Biden DNC Speech Vows Action on Russia Bounties, China Decoupling

Democratic presidential nominee Joe Biden kept the foreign policy relatively light in his speech closing the Democratic National Convention on Thursday, vowing to restore American global leadership and stand up to the dictators he accused President Donald Trump of revering.

Biden—who has accused Trump of leaving America's image abroad "in tatters"—focused largely on domestic issues at the end of the convention, where he and vice presidential pick Sen. Kamala Harris accepted the nominations for the 2020 Democratic ticket.

The COVID-19 pandemic, economy, racial inequality and the safety of American democracy all dominated, leaving foreign affairs to play second fiddle as they usually do in presidential elections.

But Biden touched on two of America's greatest strategic foreign policy challenges—Russia and China—vowing to stand up to their authoritarianism and protect U.S. national security and independence from dictatorships.

Russia has loomed large over Trump's entire presidency, with allegations—supported by this week's Senate Intelligence Committee report—of improper contact between his campaign and Moscow, plus frequent accusations that many of Trump's foreign policy decisions directly benefit the Kremlin.

The president has repeatedly defended Russian President Vladimir Putin, even siding with him over his own intelligence agencies at a jaw-dropping bilateral summit in Helsinki in 2018.

The president has consistently dismissed Russian meddling in the 2016 election as "fake news" and a "witch hunt," despite the conclusions of U.S. intelligence officials and Congress that Moscow did indeed seek to swing the election in Trump's favor. Intelligence agencies have warned that Russia is still trying to meddle in U.S. elections.

Trump has regularly boasted about his relationship with autocrats and populist strongman leaders around the world. Putin in Russia, President Xi Jinping in China, Prime Minister Narendra Modi in India, President Recep Tayyip Erdogan in Turkey and dictator Kim Jong Un in North Korea are among them. This has caused consternation in the GOP and among Democrats, something Biden addressed directly in his speech.

"What we know about this president is that if he's given four more years, he'll be what he's been for the last four years: A president who takes no responsibility. Refuses to lead. Blames others," Biden said Thursday. "Cozies up to dictators and fans the flames of hate and division. He'll wake up every day believing that the job is all about him, never about you."

"I take very personally and the profound responsibility of serving as commander in chief," Biden said. "I'll be a president who will stand with our allies and friends and make it clear to our adversaries the days of cozying up to dictators is over."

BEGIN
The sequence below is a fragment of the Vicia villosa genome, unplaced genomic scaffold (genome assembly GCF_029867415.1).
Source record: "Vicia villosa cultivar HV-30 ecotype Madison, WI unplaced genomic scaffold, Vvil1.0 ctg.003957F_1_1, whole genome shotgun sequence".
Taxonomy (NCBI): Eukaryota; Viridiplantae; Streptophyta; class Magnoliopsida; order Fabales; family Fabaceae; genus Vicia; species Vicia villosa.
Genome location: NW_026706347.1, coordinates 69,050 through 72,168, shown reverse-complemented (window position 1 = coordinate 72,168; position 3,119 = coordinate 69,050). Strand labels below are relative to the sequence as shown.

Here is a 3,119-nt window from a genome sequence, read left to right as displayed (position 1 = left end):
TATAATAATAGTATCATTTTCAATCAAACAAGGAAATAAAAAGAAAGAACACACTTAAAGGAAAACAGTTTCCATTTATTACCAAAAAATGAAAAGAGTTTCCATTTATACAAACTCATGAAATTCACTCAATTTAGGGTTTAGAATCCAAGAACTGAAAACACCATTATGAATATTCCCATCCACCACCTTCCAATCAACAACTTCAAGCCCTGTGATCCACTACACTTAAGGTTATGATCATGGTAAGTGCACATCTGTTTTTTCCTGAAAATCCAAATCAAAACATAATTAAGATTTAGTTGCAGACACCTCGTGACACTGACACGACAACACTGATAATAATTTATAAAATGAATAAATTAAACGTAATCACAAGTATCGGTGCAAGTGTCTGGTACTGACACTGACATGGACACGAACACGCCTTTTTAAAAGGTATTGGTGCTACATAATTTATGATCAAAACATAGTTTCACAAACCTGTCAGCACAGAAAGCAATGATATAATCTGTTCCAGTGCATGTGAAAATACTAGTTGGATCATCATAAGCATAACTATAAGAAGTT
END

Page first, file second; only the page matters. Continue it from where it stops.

Biden has also vowed to reconnect with America's traditional allies, whom Trump has made a habit of maligning in public. The president has largely eschewed multilateralism in favor of his "America first" approach, something Biden has promised to reverse.

One of Trump's more recent foreign policy scandals was the suggestion that Russia had been paying bounties to Taliban fighters in Afghanistan for dead U.S. troops. Trump claimed to have never seen the intelligence briefings detailing the alleged project, which is believed to be linked to several American deaths in Afghanistan.

"Under President Biden, America will not turn a blind eye to Russian bounties on the heads of American soldiers," the former vice president said. "Nor will I put up with foreign interference in our most sacred democratic exercise: voting."

Trump and the GOP see China as somewhat of a weak point for Biden, the latter having served in President Barack Obama's administrations—which are accused of turning a blind eye to Beijing's growing influence.

Trump has sought to make China central to the election, trying to blame Beijing entirely for the COVID-19 pandemic and claiming that a Biden White House would effectively sell the U.S. out to China. Biden has been trying to fortify his message on China, and on Thursday suggested he would pursue the kind of "decoupling" being pushed by leading Republicans.

"We'll make the medical supplies and protective equipment that our country needs," he said, while discussing the pandemic. "We'll make them here in America so we will never again be at the mercy of China or other foreign countries in order to protect our own people."

China will be the number one strategic foreign policy challenge for the next president, regardless of who wins in November. But decades of globalization and the dominance of Chinese manufacturing means decoupling will be a drawn-out and potentially costly affair.

Joe Biden, DNC, Russia, China, bounties, decoupling
Former vice president and Democratic presidential nominee Joe Biden is pictured on the last day of the Democratic National Convention, being held virtually amid the coronavirus pandemic, at the Chase Center in Wilmington, Delaware on August 20, 2020. OLIVIER DOULIERY/AFP via Getty Images/Getty